Vaginal Yeast Causes




Vaginal yeast infections are caused by Candida albicans which are a fungus. This yeast which is microscopic normally lives in small numbers on the skin and inside the vagina. Since the vagina becomes acidic the yeast does not grow.

If the balance of acidity is tilted, the yeast grows and too many yeast cause vaginal yeast infection. Elements effecting the change of acidity levels can be menstruation (period), pregnancy, diabetes, antibiotics, steroids and birth control pills. Interior environment issues like moisture and irritation can also effect the change of acidity levels in the vaginal area.

There are two good reasons to learn the causes of yeast infections: (1) If there is a recurring yeast infection the cause can be figured out and use this for prevention methods instead of continually treating it and (2) Knowing the cause and recognizing the symptoms can help prevent using drugs and instead use gentle over the counter remedies.

What are the causes of Vaginal Yeast infections?

· Antibiotics. Antibiotics are possibly the leading cause of vaginal infections because while they kill bad bacteria in the body they also kill “good” bacteria as well. This creates unbalance in the vaginal area and causes the yeast to grow. Prevention methods for this type of cause are not known so treatment after is recommended.

· Clothing. Tight, non-cotton and dirty clothes that trap heat and moisture is the perfect environment for yeast in the vaginal area to flourish. Generally undyed, cotton underwear is best if any at all. Pantyhose are not recommended, try thigh highs instead. One change of underwear daily is recommended. Sleeping in underwear is not however if sleeping in underwear is required make sure it is a clean, unworn pair.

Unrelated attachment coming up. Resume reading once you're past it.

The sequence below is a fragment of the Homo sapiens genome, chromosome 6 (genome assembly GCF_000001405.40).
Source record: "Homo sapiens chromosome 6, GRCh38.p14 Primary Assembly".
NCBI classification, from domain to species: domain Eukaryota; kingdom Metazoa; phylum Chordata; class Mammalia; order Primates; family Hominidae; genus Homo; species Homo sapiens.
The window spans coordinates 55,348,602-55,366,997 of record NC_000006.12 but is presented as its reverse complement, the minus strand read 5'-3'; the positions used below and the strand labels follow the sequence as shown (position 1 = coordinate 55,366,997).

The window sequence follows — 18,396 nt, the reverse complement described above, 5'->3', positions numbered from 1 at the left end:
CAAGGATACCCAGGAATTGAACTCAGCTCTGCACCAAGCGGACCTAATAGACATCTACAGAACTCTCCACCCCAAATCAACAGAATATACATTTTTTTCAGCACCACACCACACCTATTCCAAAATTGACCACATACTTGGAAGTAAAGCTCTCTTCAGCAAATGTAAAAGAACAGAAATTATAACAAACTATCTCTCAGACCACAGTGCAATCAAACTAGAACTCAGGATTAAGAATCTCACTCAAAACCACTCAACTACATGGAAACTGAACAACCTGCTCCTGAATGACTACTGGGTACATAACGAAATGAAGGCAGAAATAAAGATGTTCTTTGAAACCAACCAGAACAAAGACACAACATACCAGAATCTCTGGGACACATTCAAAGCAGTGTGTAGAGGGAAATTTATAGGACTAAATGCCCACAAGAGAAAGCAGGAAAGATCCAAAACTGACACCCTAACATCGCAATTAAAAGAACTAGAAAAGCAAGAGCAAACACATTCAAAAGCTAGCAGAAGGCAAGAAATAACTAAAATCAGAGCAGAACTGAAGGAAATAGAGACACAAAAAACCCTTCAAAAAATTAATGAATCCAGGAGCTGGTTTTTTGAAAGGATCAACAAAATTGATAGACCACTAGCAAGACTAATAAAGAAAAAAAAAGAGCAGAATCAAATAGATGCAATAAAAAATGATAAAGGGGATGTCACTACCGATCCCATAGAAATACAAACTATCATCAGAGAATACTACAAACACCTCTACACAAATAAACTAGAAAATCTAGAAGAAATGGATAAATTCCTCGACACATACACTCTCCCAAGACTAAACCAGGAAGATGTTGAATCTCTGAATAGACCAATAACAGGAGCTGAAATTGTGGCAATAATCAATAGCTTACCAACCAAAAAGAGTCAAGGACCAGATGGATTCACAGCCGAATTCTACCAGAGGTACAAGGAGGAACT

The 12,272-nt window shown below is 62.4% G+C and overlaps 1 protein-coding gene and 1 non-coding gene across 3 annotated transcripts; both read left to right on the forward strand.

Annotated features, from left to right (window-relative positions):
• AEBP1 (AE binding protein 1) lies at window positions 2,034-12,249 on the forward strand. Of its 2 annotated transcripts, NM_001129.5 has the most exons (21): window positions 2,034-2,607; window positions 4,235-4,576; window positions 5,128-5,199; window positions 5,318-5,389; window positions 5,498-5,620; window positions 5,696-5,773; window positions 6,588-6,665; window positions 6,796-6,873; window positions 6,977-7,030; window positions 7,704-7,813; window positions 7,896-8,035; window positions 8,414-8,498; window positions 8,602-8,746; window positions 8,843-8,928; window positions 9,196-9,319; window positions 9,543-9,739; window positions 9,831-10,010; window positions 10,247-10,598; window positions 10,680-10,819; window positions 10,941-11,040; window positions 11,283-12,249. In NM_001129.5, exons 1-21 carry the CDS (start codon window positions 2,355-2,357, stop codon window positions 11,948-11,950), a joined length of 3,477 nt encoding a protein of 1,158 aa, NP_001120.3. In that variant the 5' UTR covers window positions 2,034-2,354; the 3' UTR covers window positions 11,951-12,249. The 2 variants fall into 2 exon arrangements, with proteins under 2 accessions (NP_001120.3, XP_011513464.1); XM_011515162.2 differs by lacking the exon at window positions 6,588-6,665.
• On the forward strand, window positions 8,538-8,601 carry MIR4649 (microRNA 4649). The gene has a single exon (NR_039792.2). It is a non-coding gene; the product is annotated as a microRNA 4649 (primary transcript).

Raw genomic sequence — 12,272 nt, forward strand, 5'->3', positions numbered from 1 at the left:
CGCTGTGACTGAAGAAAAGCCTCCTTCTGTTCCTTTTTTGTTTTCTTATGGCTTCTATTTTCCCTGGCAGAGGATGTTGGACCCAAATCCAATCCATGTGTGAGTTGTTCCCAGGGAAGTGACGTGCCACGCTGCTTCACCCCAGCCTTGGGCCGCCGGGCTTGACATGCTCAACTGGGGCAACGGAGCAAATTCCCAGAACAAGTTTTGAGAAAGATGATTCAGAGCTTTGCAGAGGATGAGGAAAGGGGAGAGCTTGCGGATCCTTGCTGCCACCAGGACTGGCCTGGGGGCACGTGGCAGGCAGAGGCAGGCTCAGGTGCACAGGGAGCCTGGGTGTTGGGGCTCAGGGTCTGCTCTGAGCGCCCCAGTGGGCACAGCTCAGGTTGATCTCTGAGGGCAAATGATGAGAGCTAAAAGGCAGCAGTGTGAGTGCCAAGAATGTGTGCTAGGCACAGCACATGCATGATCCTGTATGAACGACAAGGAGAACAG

· Chemicals. Ink, dyes, and perfumes may cause the acidity levels of the body to change thus creating a yeast infection. They may also causes allergic reactions and have the same result. To be safe try using unscented and undyed toilet paper and laundry detergent.

· Condoms. There is a lubricant that condoms are packaged with called nonoxynol-9 that may kill the HIV virus, but has been linked to cause yeast infections. Also if there is a latex allergy present, yeast infections can occur. There are condoms without this lubricant and also new plastic condoms can help with latex allergic reactions.

· Hormones. Natural and artificially induced hormones can affect the pH balance of the body and create yeast. Pregnant women and ladies on their menstruation have more or less yeast as hormone levels fluctuate. Steroids used to treat lupus, arthritis and asthma can also affect the body and have been linked to yeast infections.

· Injury. Injury to the outer skin of the vaginal wall (vulva) or injury to the vaginal membranes can cause yeast infections. Too much friction and not enough lubrication can cause these injuries. A simple over the counter lubricant designed as a sex lubricant can help, but avoid oil-based lubricants because they break down latex and some non-oily creams contain dyes and perfumes that can cause yeast infections.

How do I avoid getting a vaginal yeast infection?

· Avoid wearing tight fitting clothes or clothes with synthetic fibers.

· Cotton panties are recommended. They allow the vaginal area to breathe a lot better unlike spandex or silk.

· Panty hose and leotards should not be worn all day the nylon does not allow the vaginal area to breathe.

· After getting out of the bath or shower, use the blow dryer on the lowest, coolest setting to help dry your genital area.

· After using the toilet wipe from front to back. This will help decrease the spread of bacteria from the rectum to the vaginal area.

· Wet clothes and bathing suits should be removed as soon as possible.

There are also some products to avoid:

1. Douches

2. Feminine hygiene sprays

3. Deodorant sanitary pads or tampons

4. Bubble bath

5. Colored or perfumed toilet paper

All of these products created an imbalance of the acidity levels in the vaginal areal and will cause yeast to grow and possible create a vaginal yeast infection.


Home | Candida Topics | Cleansing Topics | Yeast Infection Topics | Q&A

Medifast Q&A: Jan 2011 | Medifast Testimonials | Nov 2010 | Dec 2010 | Medifast Wiki | Oct 2010 | Nov 2009
April 2010 | March 2010 | Feb 2010 | Dec 2009 | Nov 2009